17/09/2015 11:13 BST | Updated 16/09/2016 06:12 BST

Why Corbyn Is Right To Not Sing the National Anthem

Recently, Jeremy Corbyn's respectful silence during a service to mark the 75th anniversary of the battle of Britain, was met with widespread criticism. As though some how not respecting The Queen is a more offensive image to people, than the hundreds of thousands of refugees fleeing unimaginable terror and war. I am no Corbynite, but there is nothing wrong with him choosing to not sing the national anthem, because having a monarchy, particularly as part of our political system, is wrong.

I realise that this isn't going to be popular. I am aware that many British people have a deep feeling of sentimentality for the British monarchy and after reading this will come to the conclusion that I am a joy-less, unpatriotic twerp. But bear with me.

I'm not going to spout statistics about how much money The Queen does or doesn't make for tourism in the UK, whether it's made directly through having a royal family or not. Nor am I going to dispute that she costs 69p per person every year. Nor would I say that she hasn't presented herself with decorum and dignity throughout her reign. Because all of these disputes are a foil, a distraction from the real issue. Having a monarchy is untenable, based on principle.

If we believe in Britain that democracy and living in a meritocracy (i.e.: where people are given jobs based on merit) are core values, where does the institution of the monarchy fit into this? There's the rub; having a royal family is an unavoidable concession to these values. To live under such immense taxpayer-funded privilege, and given the title head of state, purely because you've come out of the right vagina is the definition of nepotism. Whatever people wish to say about The Queen being purely a figurehead, this may be true in law but in actuality, the whole family still has a considerable amount of leverage and influence. It's a well-known fact that Prince Charles has repeatedly written to various governments about policies he would like to see implemented.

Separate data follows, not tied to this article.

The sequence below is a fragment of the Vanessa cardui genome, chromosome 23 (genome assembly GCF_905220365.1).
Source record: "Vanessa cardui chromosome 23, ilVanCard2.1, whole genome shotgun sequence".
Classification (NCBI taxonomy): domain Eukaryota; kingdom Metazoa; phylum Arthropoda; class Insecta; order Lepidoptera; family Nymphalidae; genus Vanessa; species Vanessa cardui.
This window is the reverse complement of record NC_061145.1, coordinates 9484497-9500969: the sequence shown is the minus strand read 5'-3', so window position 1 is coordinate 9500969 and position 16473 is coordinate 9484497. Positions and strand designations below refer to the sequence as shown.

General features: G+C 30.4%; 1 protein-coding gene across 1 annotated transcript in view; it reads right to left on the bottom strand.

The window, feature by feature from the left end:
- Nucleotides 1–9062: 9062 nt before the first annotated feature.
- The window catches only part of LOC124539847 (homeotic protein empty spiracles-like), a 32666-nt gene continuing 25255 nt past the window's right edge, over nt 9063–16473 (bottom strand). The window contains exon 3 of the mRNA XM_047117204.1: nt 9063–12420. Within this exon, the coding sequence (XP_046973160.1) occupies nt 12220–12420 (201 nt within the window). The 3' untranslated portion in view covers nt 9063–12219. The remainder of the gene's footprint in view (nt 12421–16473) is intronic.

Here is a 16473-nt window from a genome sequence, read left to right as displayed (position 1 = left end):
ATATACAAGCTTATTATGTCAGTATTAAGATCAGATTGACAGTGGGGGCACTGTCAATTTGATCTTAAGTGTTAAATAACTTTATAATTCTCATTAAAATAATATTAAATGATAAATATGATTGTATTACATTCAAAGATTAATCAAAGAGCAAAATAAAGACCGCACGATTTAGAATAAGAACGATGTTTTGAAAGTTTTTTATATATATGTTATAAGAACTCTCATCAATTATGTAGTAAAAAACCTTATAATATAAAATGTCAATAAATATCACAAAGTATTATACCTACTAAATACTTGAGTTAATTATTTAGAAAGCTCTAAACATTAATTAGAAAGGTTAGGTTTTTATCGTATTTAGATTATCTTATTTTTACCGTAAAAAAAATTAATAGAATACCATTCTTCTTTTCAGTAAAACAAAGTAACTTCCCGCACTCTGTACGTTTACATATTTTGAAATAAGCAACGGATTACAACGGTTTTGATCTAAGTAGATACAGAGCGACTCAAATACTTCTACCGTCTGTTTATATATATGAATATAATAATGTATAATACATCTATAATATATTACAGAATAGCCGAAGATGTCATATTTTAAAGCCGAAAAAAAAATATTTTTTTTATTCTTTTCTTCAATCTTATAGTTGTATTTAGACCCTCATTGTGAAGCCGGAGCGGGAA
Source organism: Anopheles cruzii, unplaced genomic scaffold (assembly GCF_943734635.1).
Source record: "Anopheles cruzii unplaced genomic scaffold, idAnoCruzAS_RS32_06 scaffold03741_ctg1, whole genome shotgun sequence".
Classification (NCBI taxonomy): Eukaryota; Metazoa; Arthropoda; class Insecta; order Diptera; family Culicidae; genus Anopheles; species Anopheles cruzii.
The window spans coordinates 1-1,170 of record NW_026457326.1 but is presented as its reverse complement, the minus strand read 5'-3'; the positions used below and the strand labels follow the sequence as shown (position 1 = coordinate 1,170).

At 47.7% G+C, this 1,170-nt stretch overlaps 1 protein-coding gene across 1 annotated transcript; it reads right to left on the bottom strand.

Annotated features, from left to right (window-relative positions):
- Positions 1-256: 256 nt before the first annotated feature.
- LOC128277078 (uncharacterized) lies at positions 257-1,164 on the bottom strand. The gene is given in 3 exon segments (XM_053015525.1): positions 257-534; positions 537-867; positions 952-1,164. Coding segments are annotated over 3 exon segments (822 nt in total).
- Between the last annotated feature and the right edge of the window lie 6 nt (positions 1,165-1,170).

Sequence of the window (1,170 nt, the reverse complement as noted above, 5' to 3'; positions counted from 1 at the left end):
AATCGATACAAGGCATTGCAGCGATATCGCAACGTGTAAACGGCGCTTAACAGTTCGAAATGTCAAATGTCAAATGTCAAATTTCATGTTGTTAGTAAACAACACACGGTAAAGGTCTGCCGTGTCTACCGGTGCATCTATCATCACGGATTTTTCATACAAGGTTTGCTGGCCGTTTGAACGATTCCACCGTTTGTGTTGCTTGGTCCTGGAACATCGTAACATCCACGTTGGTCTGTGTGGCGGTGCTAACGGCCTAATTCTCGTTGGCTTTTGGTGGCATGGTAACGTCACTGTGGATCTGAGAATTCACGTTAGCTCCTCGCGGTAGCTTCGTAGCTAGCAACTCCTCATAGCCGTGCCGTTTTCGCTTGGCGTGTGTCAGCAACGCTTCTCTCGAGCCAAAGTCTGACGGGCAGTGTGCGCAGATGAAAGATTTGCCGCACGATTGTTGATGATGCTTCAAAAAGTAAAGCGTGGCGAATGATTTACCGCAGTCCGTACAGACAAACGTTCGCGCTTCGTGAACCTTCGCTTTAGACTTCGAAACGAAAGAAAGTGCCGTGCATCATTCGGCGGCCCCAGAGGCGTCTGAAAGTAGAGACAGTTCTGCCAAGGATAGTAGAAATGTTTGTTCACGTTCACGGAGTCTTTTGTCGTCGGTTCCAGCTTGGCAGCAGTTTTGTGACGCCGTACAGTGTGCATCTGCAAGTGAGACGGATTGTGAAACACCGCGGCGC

If left leaning people, as they often want to do, criticise David Cameron for being a posh toff, why do they then sing the Royal family's praises in the same breath? Whatever my opinions about David Cameron might be, and the fact that he has probably been helped out a lot by his social background to rise to the political level he has, at least he's been elected to that position of power. That gives his position democratic validity, which is more than can be said for the royals.

Make no mistake, we live in a country, which in terms of class, is deeply divided. There is an increasingly bigger gap between the haves and the have-nots. That is not the fault of the royal family; but having a symbol of class snobbery, and undue privilege particularly at a time like this does little to ease these divides and really makes my stomach churn. The Queen opening Parliament a few months ago by telling us all that we must live within our means, whilst dripping in jewels and wearing a crown worth more than my family house is the most ridiculously ironic thing I have ever seen. As sweet and lovely as I'm sure The Queen is (having worked in a care home, I do also have quite a soft spot for elderly people!) there is no question that on principle, her position is untenable. So whilst some people celebrate her 63 year rule, and the media berate a man for standing in silence instead of singing her praises, I think the time has never been better for us to have a proper elected head of state and for Queen Lizzie to hang up her crown once and for all.

This piece first appeared on with minor changes.